Soft Belarusianisation, economic forum, reformists disappointed – digest of Belarusian analytics

Arciom Šrajbman explains why Lukashenka did not attend EaP summit in Brussels. Grigory Ioffe: The regime in Minsk has taken over some of the most important slogans and refrains of the opposition. Joerg Forbrig: I am not an “Architect of Revolutions” in Belarus.

Jaŭhien Prejhierman sees modest progress in US-Belarus relations. Piotr Rudkoŭski: through soft Belarusianisation, the regime is looking for new ways to arrange relationships with its own society and with the West. Belarus in Focus: reformists in the government and the National Bank are somewhat disappointed with the pace and prospects for economic reforms in Belarus.

IPM Research Centre fresh infographics on education: 5,7% Belarusian high school graduates can freely speak a foreign language. CET study: Belarusians’ self-identification “with the Soviet people” remains the same as in the early 2000s.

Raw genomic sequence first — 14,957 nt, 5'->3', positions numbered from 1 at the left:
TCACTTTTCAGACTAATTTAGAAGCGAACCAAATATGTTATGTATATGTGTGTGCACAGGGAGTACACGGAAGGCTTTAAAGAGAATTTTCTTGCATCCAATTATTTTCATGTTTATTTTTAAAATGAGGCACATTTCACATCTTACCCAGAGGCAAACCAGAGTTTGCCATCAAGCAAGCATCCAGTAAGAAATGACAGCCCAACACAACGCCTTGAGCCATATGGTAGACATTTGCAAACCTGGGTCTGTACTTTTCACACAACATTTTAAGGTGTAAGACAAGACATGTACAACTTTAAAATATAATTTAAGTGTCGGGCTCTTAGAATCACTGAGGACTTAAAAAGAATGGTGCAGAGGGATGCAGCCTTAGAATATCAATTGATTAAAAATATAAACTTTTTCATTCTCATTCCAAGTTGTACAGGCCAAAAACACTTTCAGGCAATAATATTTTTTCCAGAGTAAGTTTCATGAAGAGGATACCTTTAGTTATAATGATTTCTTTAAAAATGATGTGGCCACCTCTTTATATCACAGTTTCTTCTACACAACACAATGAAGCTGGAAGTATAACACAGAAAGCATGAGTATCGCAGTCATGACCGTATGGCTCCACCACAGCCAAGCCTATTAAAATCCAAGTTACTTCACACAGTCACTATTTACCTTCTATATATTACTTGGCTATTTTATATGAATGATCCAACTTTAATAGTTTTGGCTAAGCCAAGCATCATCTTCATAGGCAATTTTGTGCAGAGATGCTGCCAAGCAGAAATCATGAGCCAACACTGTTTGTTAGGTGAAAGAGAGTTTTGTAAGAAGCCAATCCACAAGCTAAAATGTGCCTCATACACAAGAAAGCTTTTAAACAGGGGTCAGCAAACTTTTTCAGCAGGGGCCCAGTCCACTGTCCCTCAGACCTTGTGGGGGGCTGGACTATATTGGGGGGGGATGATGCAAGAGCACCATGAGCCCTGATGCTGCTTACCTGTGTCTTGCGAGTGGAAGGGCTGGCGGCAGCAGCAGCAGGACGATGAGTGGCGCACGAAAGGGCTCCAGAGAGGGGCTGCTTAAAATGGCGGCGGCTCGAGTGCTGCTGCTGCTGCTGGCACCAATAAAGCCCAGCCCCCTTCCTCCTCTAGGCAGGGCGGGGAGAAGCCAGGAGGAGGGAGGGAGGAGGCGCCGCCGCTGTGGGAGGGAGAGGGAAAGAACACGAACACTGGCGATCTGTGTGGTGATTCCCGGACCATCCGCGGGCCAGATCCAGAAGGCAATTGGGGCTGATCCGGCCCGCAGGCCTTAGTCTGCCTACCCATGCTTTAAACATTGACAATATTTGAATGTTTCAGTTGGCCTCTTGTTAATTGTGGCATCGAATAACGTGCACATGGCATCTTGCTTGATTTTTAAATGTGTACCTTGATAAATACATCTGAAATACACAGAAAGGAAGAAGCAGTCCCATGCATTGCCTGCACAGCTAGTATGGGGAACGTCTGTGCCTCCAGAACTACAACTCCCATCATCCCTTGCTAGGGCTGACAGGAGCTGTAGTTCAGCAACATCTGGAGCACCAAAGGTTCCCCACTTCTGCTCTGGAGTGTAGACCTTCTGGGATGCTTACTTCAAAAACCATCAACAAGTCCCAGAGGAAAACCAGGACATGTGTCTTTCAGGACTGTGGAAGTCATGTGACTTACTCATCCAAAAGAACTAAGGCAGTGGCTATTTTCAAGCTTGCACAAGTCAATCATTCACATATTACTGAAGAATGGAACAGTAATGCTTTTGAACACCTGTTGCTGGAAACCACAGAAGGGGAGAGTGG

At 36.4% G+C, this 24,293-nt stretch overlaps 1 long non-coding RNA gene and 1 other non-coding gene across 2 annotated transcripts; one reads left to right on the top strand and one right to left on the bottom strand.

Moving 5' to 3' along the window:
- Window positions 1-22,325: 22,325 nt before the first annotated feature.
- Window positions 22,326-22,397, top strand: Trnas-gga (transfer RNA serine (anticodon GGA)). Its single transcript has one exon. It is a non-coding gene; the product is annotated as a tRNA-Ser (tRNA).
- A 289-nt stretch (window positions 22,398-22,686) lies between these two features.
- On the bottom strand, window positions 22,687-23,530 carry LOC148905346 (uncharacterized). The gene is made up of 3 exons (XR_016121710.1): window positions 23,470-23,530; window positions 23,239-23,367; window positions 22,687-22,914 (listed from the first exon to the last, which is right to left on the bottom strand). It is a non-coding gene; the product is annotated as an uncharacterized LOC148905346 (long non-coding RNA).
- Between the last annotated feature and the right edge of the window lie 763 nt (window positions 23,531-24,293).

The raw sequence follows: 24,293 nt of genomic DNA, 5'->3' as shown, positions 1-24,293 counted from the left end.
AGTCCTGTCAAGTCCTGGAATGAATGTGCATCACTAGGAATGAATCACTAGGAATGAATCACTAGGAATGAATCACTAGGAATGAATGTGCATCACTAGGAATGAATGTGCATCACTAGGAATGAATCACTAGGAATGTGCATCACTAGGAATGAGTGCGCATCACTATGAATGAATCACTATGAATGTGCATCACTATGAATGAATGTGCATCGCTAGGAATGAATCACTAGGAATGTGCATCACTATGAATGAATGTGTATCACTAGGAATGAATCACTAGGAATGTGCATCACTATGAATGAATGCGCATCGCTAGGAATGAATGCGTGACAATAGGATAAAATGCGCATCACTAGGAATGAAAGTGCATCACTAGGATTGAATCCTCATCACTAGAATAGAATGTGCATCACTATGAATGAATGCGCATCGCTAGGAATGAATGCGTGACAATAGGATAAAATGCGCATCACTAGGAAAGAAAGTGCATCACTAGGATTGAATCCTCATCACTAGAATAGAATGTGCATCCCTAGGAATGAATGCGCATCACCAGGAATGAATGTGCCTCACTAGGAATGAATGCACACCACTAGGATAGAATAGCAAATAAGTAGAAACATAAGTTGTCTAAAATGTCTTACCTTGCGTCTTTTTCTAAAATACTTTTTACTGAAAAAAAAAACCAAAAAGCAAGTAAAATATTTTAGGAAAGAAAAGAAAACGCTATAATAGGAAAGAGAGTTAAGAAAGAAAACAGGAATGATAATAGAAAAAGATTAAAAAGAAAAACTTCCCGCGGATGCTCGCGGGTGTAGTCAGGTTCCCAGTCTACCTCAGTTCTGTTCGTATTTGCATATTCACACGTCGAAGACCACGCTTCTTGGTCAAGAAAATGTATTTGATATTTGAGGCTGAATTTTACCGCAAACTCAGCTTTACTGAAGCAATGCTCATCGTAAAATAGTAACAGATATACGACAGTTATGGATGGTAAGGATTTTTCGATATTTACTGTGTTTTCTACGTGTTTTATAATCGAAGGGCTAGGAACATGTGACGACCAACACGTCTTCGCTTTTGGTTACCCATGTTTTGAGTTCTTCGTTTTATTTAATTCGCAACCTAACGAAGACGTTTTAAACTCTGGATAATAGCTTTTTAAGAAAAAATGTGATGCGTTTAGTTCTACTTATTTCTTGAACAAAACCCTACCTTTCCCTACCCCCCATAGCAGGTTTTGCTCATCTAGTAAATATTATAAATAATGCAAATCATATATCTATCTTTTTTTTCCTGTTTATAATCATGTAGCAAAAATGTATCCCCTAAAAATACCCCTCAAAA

This and more in the new edition of the digest of Belarusian analytics.

Foreign policy

Nothing to Talk About. Why Lukashenka Did Not Accept the Long-Awaited Invitation to Brussels – Arciom Šrajbman, at Carnegie Moscow Centre, analyses the reasons why Alexander Lukashenka did not accept the invitation to the Eastern Partnership summit – in brief, the EaP was devalued even in the eyes of its participants. This is cold realism, a field for the routine work of professional diplomats, where the leaders do not yet see the point of investing their political capital.

Modest Advances in US-Belarus Relations – Jaŭhien Prejhierman pays attention to some modest progress in US-Belarus relations, which have been in a downgraded state for almost ten years now. However, there is a fundamental problem Belarus has in relations with the US – unlike some other post-Soviet states, the country has no lobby in DC.